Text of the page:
5 Tips for Picking Up a Language Again After a Long Break

Taking a break from learning a new language can be healthy, but sometimes a short two-week break can turn into months, then years, and before you know it you’ve forgotten nearly everything you learned in the first place. Maybe you set aside that language so you could focus on another, or you got too busy, or you simply burnt out—we’re not judging—but now is the time to give that language a little love and attention, don’t you think? While picking up a language again after a long break can seem even more daunting than when you first started learning it way back when, there are some ways to make the process just a little bit easier. Check out these 5 great tips for getting back into your language relationship, and before you know it you’ll be bouncing right back into that language groove!

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1. Review

Once you get back to studying your target language you’ll probably be surprised at how much information you remembered from the first time around. Even so, it’s a good idea to start your review process from the bare-bones very beginning. While beginner’s French might seem too easy to you, reviewing it can strengthen your language foundation and make learning more advanced grammar and vocabulary a smoother process. You may be tempted to rush through the review course, but take your time! You’ll still go faster than when you were a true beginner, but you want to make sure you’re really reviewing, retaining, and reinforcing information, not just brushing over it.

2. Study

There’s a lot more study time involved when you’re playing catch-up and this is especially true with languages! You’ll need to be sure you can dedicate time every day to studying so you can get back to your former level as quickly as possible. The good news is, you won’t feel overwhelmed because most of your study will be reviewing information you’ve already looked at before. Once you get back to your former level you can dial back on the intense study sessions—but make sure you still stay committed to practicing your language every day!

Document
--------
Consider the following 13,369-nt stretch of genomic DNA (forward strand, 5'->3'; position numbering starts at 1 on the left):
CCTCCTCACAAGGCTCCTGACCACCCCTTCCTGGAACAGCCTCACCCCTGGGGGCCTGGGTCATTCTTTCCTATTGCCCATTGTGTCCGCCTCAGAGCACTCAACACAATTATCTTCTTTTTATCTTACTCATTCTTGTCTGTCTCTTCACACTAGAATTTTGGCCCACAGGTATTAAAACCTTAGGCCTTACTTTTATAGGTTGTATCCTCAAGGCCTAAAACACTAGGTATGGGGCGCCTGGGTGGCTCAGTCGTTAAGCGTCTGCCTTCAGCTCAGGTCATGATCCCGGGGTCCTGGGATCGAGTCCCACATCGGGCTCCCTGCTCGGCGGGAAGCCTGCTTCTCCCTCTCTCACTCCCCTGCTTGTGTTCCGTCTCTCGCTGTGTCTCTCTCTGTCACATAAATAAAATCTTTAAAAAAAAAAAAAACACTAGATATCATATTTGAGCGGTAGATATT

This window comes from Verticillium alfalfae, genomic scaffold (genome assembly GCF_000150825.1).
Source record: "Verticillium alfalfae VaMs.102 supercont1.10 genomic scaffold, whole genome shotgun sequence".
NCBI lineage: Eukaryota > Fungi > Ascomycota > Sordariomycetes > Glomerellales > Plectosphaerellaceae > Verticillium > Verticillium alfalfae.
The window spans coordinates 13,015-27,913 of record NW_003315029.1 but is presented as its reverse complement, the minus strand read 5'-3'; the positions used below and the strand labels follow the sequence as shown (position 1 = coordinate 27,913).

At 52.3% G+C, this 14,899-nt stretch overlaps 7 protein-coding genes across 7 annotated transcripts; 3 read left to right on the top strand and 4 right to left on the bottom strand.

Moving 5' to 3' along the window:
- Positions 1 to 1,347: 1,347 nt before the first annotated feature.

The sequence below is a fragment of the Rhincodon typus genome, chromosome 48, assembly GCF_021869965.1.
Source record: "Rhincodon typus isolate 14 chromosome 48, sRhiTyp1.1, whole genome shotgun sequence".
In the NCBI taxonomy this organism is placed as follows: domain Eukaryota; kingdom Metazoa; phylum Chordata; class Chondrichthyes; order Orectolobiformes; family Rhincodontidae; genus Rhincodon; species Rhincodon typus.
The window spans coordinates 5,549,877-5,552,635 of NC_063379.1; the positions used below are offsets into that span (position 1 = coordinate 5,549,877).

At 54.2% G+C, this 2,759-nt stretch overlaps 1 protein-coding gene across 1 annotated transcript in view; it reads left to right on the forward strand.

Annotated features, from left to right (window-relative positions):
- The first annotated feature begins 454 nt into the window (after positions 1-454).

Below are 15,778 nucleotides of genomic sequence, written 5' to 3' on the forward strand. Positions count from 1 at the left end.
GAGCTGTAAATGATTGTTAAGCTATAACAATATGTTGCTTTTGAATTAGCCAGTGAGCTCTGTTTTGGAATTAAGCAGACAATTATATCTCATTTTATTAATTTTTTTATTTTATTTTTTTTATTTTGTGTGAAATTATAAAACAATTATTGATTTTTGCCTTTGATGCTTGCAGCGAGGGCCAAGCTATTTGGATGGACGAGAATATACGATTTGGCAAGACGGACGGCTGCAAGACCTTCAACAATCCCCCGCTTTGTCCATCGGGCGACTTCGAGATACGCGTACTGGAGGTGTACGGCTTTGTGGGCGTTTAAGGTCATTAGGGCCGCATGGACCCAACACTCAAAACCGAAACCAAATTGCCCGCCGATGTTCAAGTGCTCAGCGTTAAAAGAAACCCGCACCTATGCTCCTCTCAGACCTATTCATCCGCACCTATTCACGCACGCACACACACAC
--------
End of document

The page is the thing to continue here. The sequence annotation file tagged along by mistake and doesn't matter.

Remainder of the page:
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3. Speak

Your speaking skills may feel very rusty, but the best way to get them moving again is to take them for a bit of exercise! Get yourself talking in your target language right away, even if you’re struggling to remember words and feel like everything is coming out as gibberish. Speaking is a great way to dust off that vocab you’ve pushed to the back of your mind and give that grammar a good oiling. You may even surprise yourself with how much you can still say!

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4. Engage

Don’t delay in finding a native-speaker who is willing to patiently engage with you in your foreign language of choice. While language exchange partners are a great idea, be careful about relying too much on them. Since one person in a language exchange pair is usually stronger in the language they want to practice, you might end up feeling like you’re helping them more than they are you (or vice versa). Tutors and teachers, although more expensive, are definitely a much better option if you’re serious about language recovery. A teacher can help you advance more quickly and can effectively teach you the more advanced aspects of the language you’ll encounter later on.

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5. Push

Usually a long language break starts with the decision to skip vocabulary review just for one night. Then the next night you find you’re too tired and each day adds up until suddenly you can’t remember the last time you actually sat down to study. To prevent this from happening again, create a safety net that will keep you on track and make you push yourself forward. Set up a routine where you study at the same time every day. Find a language partner who will hold you accountable if you fall off the wagon. And pinpoint your problem areas and change your study habits! Are you less likely to study at night after work because you’re tired? Then do it in the morning, during your commute, or while you’re on your lunch break. Does your usual tutor live on the other side of town? Then find an online teacher so you don’t have to leave home!

Are you picking up a language again after taking a long break? What are some of the ways you keep yourself motivated and on track? Share your tips with us!